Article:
When you reduce the temperature in the attic, it limits the temperature transfer to the living space. That excessive heat can create a heavy workload on your AC unit. In turn, the air conditioning is either going to run more than it would otherwise or it may not not be able to keep up with the heat. This problem is often evident in a two-story house with one AC unit. Ever been in a house with a hot upstairs? Attic heat can definitely be a contributing factor. Obviously, overuse of an HVAC system is never efficient and can be very pricey when you get the electric bill.

As a homeowner, you want to protect the investments that you have made in your house. Your roof is a big part of that investment. As the heat in the attic increases, the potential for damage to your roof also goes up. Asphalt shingles will deteriorate in extreme heat generated directly from the sun and from below in the attic. HVAC equipment is another large investment. These and other electrical and mechanical components in the attic can have issues under extreme heat. And, of course you want to protect the items that you may be storing in the attic. You don’t want to melt or destroy your childhood mementos or holiday decorations that inevitably get thrown in an attic for safekeeping.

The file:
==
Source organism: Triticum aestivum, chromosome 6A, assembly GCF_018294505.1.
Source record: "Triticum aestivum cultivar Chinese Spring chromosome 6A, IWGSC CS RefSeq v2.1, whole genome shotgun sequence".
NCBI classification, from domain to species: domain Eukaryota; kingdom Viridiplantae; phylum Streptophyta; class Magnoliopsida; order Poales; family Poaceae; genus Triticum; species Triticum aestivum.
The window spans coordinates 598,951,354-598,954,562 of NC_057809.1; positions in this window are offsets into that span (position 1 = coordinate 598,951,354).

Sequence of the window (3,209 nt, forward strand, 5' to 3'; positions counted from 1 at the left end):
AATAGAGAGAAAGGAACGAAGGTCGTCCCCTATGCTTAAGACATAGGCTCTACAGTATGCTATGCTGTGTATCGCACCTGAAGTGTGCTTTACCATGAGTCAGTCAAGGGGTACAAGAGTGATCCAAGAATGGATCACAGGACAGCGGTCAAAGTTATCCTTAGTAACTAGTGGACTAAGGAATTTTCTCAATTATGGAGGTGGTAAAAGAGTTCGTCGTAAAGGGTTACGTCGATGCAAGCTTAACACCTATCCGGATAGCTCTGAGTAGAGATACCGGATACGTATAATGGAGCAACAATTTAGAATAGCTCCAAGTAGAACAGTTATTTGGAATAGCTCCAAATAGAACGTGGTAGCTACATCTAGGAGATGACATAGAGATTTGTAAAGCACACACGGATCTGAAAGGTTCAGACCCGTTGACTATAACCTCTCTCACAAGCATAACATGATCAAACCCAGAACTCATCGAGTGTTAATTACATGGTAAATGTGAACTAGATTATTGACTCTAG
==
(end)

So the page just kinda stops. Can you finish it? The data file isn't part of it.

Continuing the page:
Active vs. Passive Ventilation

It is well established that an attic needs ventilation with fresh outside air to increase energy efficiency, protect your home, and improve air quality.